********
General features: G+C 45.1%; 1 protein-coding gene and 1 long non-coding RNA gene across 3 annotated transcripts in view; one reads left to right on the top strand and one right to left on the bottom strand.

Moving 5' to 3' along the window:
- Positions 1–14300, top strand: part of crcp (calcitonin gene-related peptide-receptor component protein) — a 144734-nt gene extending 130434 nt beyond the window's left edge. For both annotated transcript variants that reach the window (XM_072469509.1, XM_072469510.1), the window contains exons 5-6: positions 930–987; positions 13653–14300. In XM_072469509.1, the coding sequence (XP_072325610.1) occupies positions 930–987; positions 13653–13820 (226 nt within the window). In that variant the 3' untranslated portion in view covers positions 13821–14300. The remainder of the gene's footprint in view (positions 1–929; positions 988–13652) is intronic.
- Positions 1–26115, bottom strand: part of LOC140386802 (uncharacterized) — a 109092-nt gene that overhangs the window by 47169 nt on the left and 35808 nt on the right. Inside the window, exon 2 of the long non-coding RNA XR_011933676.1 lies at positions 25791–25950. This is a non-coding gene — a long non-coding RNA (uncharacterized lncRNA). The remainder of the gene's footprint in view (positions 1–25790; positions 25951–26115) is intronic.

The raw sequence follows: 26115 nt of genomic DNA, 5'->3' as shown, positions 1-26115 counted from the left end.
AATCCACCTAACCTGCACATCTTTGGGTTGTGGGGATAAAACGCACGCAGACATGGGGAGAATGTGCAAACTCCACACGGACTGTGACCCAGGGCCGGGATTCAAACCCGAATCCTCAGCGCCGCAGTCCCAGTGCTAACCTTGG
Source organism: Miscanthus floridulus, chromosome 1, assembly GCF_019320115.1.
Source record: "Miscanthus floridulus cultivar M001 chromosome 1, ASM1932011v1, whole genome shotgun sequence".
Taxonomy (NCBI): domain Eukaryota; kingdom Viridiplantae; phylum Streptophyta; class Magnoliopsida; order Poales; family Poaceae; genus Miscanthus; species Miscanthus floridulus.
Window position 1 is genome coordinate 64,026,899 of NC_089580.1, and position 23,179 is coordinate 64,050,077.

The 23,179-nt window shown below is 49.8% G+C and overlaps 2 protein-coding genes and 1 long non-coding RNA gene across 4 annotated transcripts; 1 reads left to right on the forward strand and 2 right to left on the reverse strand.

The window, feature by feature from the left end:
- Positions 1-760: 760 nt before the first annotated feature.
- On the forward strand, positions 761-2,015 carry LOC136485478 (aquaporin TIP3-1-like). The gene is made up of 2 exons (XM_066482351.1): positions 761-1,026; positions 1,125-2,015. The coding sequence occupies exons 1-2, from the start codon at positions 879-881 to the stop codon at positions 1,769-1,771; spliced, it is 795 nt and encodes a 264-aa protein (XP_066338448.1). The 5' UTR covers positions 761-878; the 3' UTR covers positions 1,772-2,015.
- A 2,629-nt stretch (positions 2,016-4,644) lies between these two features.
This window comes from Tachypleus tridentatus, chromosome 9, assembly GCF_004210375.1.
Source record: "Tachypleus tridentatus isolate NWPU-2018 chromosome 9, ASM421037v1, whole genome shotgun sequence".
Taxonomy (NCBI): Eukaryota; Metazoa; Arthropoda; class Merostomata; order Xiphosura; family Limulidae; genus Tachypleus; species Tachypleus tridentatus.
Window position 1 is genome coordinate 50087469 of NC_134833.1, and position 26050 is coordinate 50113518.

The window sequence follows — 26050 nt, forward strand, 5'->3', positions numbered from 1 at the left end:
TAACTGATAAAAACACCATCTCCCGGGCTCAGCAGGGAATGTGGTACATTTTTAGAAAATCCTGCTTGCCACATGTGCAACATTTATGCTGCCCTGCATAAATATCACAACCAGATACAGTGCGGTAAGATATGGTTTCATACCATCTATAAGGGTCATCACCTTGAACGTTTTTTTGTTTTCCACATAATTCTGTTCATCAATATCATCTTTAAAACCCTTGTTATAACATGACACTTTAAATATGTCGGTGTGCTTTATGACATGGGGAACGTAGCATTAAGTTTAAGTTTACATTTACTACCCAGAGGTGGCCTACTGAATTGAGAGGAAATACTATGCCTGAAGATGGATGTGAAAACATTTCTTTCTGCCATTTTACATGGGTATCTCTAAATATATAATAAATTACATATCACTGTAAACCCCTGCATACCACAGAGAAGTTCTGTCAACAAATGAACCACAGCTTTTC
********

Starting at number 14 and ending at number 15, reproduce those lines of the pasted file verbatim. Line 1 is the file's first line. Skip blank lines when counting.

- On the forward strand, positions 761-2,015 carry LOC136485478 (aquaporin TIP3-1-like). The gene is made up of 2 exons (XM_066482351.1): positions 761-1,026; positions 1,125-2,015. The coding sequence occupies exons 1-2, from the start codon at positions 879-881 to the stop codon at positions 1,769-1,771; spliced, it is 795 nt and encodes a 264-aa protein (XP_066338448.1). The 5' UTR covers positions 761-878; the 3' UTR covers positions 1,772-2,015.
- A 2,629-nt stretch (positions 2,016-4,644) lies between these two features.